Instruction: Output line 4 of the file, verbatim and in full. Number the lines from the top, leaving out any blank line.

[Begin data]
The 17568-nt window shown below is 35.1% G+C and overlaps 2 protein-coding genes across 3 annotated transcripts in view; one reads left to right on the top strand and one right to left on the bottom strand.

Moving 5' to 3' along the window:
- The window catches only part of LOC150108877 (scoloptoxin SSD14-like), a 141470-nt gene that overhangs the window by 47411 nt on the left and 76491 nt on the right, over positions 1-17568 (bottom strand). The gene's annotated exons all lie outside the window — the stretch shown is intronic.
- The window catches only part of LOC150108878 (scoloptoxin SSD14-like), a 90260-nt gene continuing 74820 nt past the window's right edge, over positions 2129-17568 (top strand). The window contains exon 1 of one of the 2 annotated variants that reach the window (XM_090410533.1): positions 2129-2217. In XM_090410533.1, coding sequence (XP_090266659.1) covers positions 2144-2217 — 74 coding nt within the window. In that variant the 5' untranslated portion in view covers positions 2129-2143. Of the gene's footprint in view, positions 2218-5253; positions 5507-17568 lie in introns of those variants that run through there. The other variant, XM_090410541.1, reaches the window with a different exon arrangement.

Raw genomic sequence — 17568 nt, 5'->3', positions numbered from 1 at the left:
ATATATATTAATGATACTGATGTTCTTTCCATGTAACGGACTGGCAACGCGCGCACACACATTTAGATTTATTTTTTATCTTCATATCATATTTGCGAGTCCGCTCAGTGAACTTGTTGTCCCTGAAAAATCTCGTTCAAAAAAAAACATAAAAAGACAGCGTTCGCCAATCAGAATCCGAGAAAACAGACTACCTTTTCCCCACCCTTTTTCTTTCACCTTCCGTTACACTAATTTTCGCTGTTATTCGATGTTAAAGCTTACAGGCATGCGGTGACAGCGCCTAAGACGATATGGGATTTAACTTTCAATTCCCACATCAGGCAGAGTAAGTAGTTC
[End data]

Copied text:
- The window catches only part of LOC150108878 (scoloptoxin SSD14-like), a 90260-nt gene continuing 74820 nt past the window's right edge, over positions 2129-17568 (top strand). The window contains exon 1 of one of the 2 annotated variants that reach the window (XM_090410533.1): positions 2129-2217. In XM_090410533.1, coding sequence (XP_090266659.1) covers positions 2144-2217 — 74 coding nt within the window. In that variant the 5' untranslated portion in view covers positions 2129-2143. Of the gene's footprint in view, positions 2218-5253; positions 5507-17568 lie in introns of those variants that run through there. The other variant, XM_090410541.1, reaches the window with a different exon arrangement.